# Applied Survey Methods: A Statistical Perspective (Wiley by Jelke Bethlehem

By Jelke Bethlehem

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Extra info for Applied Survey Methods: A Statistical Perspective (Wiley Series in Survey Methodology)

Example text

Reprinted by permission of Imre Kortbeek. 4 A 20-sided dice. be selected from a population of size 750. In this case, a coin and a dice cannot be used. What can be used is a 20-sided dice; see Fig. 4. Such a dice contains the numbers from 1 to 20. If 10 is subtracted from the outcomes of 10 and higher, and 10 is interpreted as 0, then the dice contains twice the numbers from 0 to 9. Three throws of such a dice produce a three-digit number in the range from 0 to 999. If the outcome 0 and all outcomes over 750 are ignored, a sequence number of an element is obtained.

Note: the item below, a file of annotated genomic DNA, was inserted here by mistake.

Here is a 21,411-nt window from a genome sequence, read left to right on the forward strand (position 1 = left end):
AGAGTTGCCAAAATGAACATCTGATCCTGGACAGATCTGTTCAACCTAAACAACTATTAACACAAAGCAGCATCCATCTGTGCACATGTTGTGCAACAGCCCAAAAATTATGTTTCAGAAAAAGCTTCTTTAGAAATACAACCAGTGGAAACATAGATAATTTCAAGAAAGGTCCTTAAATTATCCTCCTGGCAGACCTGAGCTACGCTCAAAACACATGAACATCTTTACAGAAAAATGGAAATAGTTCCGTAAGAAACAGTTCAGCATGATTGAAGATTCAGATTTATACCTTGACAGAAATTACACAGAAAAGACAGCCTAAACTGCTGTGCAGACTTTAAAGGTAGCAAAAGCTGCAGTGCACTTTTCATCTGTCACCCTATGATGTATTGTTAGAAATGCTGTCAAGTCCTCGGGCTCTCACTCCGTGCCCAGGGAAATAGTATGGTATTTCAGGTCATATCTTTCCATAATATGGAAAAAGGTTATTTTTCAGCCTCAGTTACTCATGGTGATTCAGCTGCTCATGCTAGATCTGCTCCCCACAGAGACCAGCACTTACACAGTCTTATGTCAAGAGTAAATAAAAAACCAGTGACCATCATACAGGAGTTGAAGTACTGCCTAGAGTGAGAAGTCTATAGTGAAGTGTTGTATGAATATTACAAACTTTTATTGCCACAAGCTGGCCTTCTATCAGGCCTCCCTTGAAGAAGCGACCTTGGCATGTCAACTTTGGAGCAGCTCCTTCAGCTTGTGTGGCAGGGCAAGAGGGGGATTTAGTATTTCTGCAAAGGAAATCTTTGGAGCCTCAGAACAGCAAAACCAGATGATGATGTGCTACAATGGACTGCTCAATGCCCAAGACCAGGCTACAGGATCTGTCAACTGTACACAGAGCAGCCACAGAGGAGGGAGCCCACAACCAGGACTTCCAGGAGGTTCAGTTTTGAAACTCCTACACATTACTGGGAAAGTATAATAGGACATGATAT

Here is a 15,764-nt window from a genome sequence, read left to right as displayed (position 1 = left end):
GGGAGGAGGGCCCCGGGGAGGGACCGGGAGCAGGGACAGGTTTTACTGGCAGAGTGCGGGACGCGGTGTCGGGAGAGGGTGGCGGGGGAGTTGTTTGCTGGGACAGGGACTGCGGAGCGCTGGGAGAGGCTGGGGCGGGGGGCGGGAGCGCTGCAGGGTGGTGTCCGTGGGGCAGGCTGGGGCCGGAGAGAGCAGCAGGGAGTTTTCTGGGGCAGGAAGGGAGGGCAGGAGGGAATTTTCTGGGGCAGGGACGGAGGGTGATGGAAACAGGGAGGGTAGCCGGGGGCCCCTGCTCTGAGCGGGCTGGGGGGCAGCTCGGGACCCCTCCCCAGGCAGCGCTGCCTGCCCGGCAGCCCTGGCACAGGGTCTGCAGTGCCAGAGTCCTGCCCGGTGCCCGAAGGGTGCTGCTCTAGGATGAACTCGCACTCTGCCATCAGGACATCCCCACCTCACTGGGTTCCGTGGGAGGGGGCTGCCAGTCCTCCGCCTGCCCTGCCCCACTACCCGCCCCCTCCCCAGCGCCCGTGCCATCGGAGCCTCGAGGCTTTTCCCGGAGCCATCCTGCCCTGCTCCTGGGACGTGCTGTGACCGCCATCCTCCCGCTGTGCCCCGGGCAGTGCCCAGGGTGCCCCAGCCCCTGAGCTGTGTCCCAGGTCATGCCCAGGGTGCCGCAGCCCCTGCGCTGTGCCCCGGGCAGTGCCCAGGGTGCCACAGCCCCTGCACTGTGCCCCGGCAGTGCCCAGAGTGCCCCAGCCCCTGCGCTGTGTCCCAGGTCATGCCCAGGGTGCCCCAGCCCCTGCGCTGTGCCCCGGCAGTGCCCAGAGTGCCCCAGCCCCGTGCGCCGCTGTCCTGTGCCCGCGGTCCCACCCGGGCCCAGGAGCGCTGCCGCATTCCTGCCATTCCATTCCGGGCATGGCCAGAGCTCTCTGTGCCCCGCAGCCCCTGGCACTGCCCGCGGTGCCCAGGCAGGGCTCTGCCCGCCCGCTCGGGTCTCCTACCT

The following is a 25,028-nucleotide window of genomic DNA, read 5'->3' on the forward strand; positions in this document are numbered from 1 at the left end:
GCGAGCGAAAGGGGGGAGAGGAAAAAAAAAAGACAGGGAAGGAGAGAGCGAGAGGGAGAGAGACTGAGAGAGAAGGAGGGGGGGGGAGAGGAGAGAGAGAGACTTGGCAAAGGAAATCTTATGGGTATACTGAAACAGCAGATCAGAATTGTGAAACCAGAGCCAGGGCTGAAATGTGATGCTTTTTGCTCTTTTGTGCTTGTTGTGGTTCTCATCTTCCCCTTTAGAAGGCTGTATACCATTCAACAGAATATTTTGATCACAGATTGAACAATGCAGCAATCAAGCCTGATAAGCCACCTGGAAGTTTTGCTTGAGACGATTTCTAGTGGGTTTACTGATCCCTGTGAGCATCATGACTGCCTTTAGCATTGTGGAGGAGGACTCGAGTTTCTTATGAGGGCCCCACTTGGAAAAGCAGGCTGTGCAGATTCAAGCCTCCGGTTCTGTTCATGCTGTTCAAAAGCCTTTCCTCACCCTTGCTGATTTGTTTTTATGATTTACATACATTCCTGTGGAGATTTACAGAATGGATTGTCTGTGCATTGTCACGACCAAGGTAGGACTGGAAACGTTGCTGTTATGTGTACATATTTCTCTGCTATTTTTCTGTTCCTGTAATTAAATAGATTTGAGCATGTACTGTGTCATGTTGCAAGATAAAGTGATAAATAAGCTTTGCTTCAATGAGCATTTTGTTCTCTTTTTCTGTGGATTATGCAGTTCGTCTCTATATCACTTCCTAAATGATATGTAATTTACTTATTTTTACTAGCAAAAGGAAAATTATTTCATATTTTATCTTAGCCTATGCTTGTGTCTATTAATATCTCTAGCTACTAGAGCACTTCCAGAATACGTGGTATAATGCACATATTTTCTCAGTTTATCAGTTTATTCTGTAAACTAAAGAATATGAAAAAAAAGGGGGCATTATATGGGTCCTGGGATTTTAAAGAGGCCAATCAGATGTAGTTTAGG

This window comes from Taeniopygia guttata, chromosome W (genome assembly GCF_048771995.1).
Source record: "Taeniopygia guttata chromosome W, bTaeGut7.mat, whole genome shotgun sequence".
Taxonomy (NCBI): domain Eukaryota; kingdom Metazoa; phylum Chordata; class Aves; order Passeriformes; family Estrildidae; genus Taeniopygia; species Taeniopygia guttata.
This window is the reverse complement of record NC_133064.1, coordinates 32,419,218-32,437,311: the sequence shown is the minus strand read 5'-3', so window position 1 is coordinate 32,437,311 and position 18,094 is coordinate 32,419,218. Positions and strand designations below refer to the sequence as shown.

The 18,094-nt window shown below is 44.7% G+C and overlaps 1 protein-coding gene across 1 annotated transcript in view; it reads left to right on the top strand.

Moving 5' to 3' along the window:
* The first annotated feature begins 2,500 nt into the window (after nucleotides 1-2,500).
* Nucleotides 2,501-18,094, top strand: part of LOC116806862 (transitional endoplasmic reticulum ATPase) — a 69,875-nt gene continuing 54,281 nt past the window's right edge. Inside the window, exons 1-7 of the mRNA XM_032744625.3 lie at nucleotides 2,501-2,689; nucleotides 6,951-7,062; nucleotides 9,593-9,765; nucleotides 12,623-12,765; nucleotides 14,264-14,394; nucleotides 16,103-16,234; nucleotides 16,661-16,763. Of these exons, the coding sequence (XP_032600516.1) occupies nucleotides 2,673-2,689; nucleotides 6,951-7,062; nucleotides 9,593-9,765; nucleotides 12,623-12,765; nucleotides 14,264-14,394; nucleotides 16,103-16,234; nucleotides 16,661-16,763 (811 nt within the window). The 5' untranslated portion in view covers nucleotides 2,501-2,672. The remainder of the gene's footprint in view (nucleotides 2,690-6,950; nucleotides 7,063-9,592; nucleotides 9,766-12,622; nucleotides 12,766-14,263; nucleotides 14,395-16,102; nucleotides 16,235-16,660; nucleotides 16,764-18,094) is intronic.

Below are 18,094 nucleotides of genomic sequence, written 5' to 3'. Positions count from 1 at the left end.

Suppose a population consists of four elements: U ¼ {1, 2, 3, 4}. 7 A roulette: a sample with replacement. Reprinted by permission of Imre Kortbeek. There are some situations in practice where sampling with replacement is preferred. This is the case for samples selected with unequal probabilities. 3. A sample with replacement can also be represented by a sequence of indicators a ¼ (a1, a2, . , aN). But now every indicator ak can assume the values 0, 1, 2, . , n. A roulette wheel is a good example of sampling with replacement.

Either a more reliable conclusion can be drawn about a less precise estimate, or a less reliable conclusion is drawn about a more precise estimate. The confidence interval can only be computed if the value S(t) of the standard error is known. This is generally not the case, because it requires knowledge of all possible values of the estimator. The distribution of the estimator can only be computed if all values of Y in the population are known. If all these values were known, there was no need to carry out the survey.